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Abortion question divides rural Ireland as referendum looms

There are far more than three billboards outside Roscommon, and their opposing messages indicate an intensifying battle for undecided voters in the historic referendum on abortion this month.

On the roads into this quiet town in the middle of rural Ireland, it is impossible to miss the laminated placards fixed to lamp-posts. Some have one from each camp, vying for the attention of passersby in a polarised campaign in which voters have to make a binary choice between yes and no.

A few hoardings have been torn down in the night, in a sign of strongly held beliefs. But mostly, the people of Roscommon are holding their views close, unwilling to discuss with each other – let alone a stranger – where they will place their cross on 25 May.


There are very deeply held feelings here. The issue of abortion is very much at the core of Catholic belief

David Molloy, businessman

Three years after Ireland, where historically the Catholic church has been the undisputed moral authority, became the first state in the world to endorse same-sex marriage in a popular vote, people are going to the polls again.

This time, the Irish are being asked whether they want to repeal the eighth amendment – a clause in the constitution that protects “the right to life of the unborn”. The amendment means legal abortion is impossible in Ireland, even in cases of rape or fatal foetal abnormality, although about 3,500 women travel to the UK each year for terminations and another 2,000 illegally order abortion pills online.

The referendum, along with public opinion surveys that indicate a majority in favour of repeal, is a measure of how far Ireland has changed within a generation or so. But Roscommon-South Leitrim, the only one of 43 constituencies to vote against same-sex marriage, albeit by a slim margin, may again buck the trend.

Yes campaigners in Ballaghaderreen, Roscommon


Yes campaigners in Ballaghaderreen, County Roscommon. Photograph: Harriet Sherwood for the Guardian

David Molloy, a local businessman, said: “There are very deeply held feelings here, it’s a small, tight community.

“The issue of abortion is very much at the core of Catholic belief. Even though there will be people here who have had abortions or know someone who has had an abortion, it would never be spoken about.”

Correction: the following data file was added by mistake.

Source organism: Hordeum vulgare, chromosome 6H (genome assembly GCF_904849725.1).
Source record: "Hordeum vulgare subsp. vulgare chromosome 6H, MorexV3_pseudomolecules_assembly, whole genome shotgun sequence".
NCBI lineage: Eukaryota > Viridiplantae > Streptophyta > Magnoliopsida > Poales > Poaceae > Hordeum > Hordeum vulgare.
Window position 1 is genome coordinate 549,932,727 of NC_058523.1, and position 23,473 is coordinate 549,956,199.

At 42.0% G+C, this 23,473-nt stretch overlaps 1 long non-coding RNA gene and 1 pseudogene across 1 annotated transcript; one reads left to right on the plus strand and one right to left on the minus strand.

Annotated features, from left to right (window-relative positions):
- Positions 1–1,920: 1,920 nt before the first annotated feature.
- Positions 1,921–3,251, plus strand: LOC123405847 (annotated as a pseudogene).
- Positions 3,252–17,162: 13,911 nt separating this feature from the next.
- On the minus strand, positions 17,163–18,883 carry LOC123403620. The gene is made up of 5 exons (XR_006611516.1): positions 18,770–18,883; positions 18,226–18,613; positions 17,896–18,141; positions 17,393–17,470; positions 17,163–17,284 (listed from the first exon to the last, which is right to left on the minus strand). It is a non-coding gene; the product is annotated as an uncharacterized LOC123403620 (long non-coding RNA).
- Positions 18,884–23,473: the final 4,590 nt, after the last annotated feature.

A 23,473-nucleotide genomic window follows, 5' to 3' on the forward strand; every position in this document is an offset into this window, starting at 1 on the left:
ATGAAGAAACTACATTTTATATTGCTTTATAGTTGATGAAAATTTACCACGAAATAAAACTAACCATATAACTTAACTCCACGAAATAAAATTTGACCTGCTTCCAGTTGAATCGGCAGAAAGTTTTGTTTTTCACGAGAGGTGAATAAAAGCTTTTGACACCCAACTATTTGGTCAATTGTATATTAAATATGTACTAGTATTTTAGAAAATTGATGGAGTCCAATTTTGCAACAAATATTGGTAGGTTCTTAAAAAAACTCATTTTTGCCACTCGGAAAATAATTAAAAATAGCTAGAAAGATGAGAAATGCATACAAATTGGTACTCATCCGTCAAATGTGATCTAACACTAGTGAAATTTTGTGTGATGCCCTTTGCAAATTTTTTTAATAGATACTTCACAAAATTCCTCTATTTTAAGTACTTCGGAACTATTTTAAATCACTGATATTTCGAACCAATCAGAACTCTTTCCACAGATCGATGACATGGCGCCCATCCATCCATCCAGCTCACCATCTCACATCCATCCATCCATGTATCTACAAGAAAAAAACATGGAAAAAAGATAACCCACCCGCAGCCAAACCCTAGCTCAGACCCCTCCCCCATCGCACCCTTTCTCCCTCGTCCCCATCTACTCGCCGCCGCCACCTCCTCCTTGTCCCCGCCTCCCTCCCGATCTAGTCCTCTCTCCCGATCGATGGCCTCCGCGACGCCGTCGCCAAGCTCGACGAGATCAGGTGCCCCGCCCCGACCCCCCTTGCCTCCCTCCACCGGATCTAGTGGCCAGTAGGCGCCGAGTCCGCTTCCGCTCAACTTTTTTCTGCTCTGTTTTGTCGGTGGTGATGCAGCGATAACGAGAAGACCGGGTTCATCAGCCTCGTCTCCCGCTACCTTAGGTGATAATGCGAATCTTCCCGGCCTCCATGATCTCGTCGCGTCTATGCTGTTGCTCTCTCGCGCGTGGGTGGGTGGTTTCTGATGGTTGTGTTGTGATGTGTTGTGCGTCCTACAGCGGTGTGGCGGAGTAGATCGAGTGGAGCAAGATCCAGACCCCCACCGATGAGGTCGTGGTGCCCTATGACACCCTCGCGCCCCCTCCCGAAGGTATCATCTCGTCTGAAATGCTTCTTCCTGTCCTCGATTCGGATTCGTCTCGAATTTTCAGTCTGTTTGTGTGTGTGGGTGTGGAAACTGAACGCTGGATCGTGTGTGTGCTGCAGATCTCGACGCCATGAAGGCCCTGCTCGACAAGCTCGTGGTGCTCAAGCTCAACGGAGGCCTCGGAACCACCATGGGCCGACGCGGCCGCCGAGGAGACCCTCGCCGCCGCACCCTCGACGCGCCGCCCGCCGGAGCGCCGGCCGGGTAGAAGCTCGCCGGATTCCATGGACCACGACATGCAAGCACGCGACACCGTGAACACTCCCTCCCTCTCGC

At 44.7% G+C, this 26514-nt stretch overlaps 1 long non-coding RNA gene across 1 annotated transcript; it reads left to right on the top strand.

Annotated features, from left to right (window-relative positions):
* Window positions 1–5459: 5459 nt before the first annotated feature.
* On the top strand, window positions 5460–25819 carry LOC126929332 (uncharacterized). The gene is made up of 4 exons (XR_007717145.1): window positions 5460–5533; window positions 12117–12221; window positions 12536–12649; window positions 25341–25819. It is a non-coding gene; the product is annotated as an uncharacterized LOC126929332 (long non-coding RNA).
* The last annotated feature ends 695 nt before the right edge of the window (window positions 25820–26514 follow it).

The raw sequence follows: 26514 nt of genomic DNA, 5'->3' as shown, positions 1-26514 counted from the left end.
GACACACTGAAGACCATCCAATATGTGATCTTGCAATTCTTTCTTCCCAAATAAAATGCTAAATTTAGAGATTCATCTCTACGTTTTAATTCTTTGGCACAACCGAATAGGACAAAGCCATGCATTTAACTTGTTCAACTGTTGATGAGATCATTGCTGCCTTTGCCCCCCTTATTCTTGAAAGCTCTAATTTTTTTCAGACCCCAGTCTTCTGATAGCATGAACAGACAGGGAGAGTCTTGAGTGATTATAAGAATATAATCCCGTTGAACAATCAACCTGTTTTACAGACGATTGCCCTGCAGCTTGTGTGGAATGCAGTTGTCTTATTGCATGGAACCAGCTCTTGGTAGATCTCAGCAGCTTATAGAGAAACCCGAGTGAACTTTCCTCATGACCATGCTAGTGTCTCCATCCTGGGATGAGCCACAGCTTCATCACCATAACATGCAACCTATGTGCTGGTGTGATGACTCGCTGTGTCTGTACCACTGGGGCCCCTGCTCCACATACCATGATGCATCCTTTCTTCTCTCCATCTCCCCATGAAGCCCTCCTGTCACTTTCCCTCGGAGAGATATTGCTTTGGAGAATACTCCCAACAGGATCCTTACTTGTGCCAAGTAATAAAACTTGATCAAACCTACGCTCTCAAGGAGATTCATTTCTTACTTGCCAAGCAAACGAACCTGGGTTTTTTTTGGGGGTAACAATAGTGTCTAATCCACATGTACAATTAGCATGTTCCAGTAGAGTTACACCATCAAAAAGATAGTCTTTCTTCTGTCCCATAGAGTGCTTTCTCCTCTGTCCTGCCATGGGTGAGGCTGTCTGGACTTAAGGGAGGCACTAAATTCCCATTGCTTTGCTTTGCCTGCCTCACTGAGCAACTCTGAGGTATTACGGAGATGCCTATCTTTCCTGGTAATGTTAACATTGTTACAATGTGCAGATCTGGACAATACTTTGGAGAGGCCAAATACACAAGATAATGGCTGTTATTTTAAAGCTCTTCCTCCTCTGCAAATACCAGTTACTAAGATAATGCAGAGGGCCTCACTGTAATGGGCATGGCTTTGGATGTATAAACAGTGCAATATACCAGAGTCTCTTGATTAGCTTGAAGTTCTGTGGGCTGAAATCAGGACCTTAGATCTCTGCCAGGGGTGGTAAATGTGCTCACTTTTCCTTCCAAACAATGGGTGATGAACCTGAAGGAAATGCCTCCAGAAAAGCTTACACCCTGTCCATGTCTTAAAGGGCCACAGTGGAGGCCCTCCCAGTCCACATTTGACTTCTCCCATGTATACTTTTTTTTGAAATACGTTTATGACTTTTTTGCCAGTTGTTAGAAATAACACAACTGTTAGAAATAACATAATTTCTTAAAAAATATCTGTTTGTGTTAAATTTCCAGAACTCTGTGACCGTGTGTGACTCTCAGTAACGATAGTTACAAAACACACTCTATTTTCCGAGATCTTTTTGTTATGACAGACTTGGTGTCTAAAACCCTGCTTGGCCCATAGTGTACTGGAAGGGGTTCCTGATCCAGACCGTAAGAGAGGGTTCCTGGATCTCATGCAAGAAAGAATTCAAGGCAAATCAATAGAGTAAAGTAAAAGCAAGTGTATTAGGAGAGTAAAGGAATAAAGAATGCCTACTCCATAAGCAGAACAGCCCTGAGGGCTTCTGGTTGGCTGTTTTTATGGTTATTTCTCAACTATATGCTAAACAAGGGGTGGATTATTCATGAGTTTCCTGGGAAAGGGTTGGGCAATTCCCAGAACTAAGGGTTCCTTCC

In a campaign in which the generational divide is seen as significant, the county has one of the oldest age profiles in Ireland, largely a result of young people leaving to find work or go to university.

It has also seen a remarkable influx of immigrants in the past two decades: Brazilians recruited to work in the meat industry, eastern Europeans, and a smattering of families fleeing the war in Syria.

The changes have been striking. Once, the Catholic church was the only religious show in town; now there are more than a dozen Christian denominations, including a Nigerian and a Brazilian church. In nearby Ballaghaderreen, plans last year to convert a historic convent into a mosque caused a row.

Women hold placards aloft at a repeal the 8th protest march in Dublin


Women hold placards aloft at a repeal the eighth protest march in Dublin. Photograph: Alamy

Paul Healy, the editor of Roscommon People, a local paper and website, said: “There are dozens of different nationalities in the local school – a complete transformation from a generation ago.”

According to Molloy, cultural and social changes include tacit acceptance of things once seen as scandalous: couples living together and children born outside marriage, and “even one or two” gay partnerships.

“The influence of the church has taken a massive knock, partly as a result of the [child sexual] abuse scandals, and the cover-ups, but also because my generation are less deferential and more questioning. And then there’s the internet,” he said.


There isn’t the stomach for battle in the church that there was 10 or 15 years ago. There’s no sense of fire and fury

Paul Healy, Roscommon People editor

Even so, the town’s imposing Sacred Heart church, decorated with mosaics inspired by Botticelli and Michelangelo, still attracts a relatively healthy congregation on Sunday mornings, although many pews are sparsely filled.

Father John Cullen, Sacred Heart’s priest for just over a year, was reluctant to be drawn on the voting intentions of his congregation. “My understanding is that people are still trying to form an opinion,” he said with a revealing uncertainty, while firmly restating the church’s right to life doctrine.